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Benin, violence is growing once again in the last stable country in West Africa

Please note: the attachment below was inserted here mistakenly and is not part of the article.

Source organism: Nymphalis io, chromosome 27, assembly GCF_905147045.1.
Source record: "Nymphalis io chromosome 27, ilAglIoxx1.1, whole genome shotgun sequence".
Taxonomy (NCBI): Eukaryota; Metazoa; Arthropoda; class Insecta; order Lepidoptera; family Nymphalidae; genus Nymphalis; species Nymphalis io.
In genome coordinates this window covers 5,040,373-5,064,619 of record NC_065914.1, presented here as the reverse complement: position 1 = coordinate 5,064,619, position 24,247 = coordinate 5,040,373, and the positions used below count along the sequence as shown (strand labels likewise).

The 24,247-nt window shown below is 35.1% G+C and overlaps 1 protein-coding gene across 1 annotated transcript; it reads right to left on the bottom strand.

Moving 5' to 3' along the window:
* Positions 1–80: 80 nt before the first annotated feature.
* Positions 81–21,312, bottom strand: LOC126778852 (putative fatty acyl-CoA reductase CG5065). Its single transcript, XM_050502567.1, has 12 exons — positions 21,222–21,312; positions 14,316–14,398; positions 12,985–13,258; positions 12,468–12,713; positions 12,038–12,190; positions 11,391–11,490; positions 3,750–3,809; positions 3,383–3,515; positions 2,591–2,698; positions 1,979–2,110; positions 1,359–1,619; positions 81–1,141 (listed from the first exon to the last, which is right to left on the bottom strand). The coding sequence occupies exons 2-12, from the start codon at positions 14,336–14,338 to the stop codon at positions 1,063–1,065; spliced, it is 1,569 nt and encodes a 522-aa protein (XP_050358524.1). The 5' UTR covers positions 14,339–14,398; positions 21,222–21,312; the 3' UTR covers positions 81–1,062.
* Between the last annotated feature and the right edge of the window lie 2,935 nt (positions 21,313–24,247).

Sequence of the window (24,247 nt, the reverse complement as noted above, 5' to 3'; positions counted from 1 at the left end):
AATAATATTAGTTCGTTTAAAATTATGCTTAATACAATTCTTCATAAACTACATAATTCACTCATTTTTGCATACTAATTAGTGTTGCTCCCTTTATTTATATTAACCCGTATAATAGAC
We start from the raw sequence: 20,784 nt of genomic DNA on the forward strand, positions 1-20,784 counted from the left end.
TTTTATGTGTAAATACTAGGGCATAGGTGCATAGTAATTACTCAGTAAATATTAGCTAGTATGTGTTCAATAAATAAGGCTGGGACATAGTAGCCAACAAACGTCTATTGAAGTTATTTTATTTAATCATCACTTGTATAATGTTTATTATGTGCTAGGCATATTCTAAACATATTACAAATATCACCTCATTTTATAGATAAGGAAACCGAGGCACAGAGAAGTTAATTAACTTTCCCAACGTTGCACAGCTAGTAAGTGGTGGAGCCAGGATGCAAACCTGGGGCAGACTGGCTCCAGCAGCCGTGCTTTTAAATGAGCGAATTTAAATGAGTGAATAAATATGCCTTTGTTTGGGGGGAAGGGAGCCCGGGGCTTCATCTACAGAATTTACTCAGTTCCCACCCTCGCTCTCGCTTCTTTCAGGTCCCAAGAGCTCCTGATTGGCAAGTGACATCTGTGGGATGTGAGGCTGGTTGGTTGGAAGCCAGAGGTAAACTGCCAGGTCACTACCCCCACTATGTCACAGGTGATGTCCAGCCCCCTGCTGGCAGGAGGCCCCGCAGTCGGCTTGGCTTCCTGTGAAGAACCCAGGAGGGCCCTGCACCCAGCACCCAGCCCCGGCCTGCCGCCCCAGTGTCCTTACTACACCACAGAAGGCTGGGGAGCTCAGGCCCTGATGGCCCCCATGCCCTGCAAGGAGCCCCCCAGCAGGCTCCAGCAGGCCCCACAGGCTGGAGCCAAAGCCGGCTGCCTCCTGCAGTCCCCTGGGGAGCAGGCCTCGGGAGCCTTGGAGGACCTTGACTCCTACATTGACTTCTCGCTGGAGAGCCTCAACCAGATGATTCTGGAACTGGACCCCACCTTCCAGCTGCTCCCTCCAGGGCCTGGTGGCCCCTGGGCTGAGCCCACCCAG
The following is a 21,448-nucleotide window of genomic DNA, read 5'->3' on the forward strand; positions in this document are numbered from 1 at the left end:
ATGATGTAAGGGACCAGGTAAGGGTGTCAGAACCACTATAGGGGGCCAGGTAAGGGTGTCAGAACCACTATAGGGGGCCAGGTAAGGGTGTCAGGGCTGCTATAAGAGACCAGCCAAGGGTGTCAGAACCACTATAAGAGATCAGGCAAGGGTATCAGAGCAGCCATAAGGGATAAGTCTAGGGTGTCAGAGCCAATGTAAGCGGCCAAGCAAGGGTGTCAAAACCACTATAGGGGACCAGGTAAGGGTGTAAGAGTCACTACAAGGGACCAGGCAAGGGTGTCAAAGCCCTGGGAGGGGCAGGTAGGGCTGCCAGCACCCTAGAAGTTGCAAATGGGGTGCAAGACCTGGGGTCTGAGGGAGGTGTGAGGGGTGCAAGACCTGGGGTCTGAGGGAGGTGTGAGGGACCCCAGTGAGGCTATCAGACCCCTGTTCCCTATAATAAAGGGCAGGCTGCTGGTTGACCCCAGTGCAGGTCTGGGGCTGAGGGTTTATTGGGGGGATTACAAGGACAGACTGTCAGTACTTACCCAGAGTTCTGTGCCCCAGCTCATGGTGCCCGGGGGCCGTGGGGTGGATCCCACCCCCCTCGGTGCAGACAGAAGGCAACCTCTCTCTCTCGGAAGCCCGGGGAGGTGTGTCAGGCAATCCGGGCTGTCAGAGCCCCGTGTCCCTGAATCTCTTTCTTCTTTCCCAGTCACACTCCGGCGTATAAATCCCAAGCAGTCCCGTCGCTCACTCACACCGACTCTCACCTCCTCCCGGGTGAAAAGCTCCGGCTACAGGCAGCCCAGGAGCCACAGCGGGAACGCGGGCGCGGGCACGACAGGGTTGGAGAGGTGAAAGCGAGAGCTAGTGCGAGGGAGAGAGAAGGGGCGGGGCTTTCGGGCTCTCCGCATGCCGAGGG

In West Africa Violence is growing once again and this time it touches Benin, a state that until now seemed to have managed to remain extraneous to the attacks. The first taste took place on sunday 6 February when a group of men armed with automatic rifles and machetes attacked police station in the town of Mekrou-Djimdjim. A policeman was killed and the building was set on fire. This village is located just over the Burkina Faso border and the attackers immediately returned to the neighboring state. But the worst of it happened just two days later when a group of W National Park rangers were ambushed. Five rangers and their frenchinstructor were killed in this ambush, while an official and a soldier of the beninese army fell in the immediately following convulsive phases which also saw an unknown number of wounded. The W National Park, so named because it follows the curves of the Niger River, is managed by a South African NGO called African Parcs. The northern part of Benin had already seen the kidnapping of a couple of French tourists last May and the killing of their guide in the same national park that extends precisely on the border between Benin, Burkina Faso and Niger. The response to this violence came from the frenchmission Barkhane which immediately set out on the trail of the terrorists. In just two days the group was identified in burkinab√® territory and attacked by airplanes and helicopters. The French General Staff speaks of over 40 terrorists killed in various raids in the area and among them there are also the authors of the attacks in Benin. Benin had suffered the first attacks in late 2021 when some military posts in the northern region of Atacora were attacked and two soldiers were killed. These attacks air states claimed by the al-Qaeda-affiliated Islamist group Jama ‘at Nusratal-Islam wal-Muslimin (Jnim), as well as two other firefights with the Beninese army also in the border region of the three states. For the moment there are no claims for last week’s attacks, but the islamist matrix coming from the northern states seems quite clear. The fact that there are claims by specific and territorial groups is an al-Qaeda response to the massive growth of the Islamic State in the area that has taken control of Boko Haram in Nigeria and created the Islamic State in the Great Sahara precisely to supplant al-Qaeda. The clash between the two jihadist groups is very heated and on different stages, but this new group based in Burkina Faso is the answer that Osama bin Laden’s disciples are still very rooted in the region. The terrorist threat is therefore moving southwards and could very soon involve Benin, Togo and even Ivory Coast as already happened in 2016. Togolese security forces said they had repulsed an attack by armed men from Burkina Faso, but they do not seem able to repel a big attack from the north. In 2017, a military cooperation agreement was signed in Accra between Benin, Ghana, Burkina Faso, Togo and the Ivory Coast to fight the Islamist. The government of Ougadougou said last November that it conducted a military operation with the Ivory Coast, Ghana and Togo, arresting over 300 suspects and seizing weapons and drugs, but it seemed only a facade operation.

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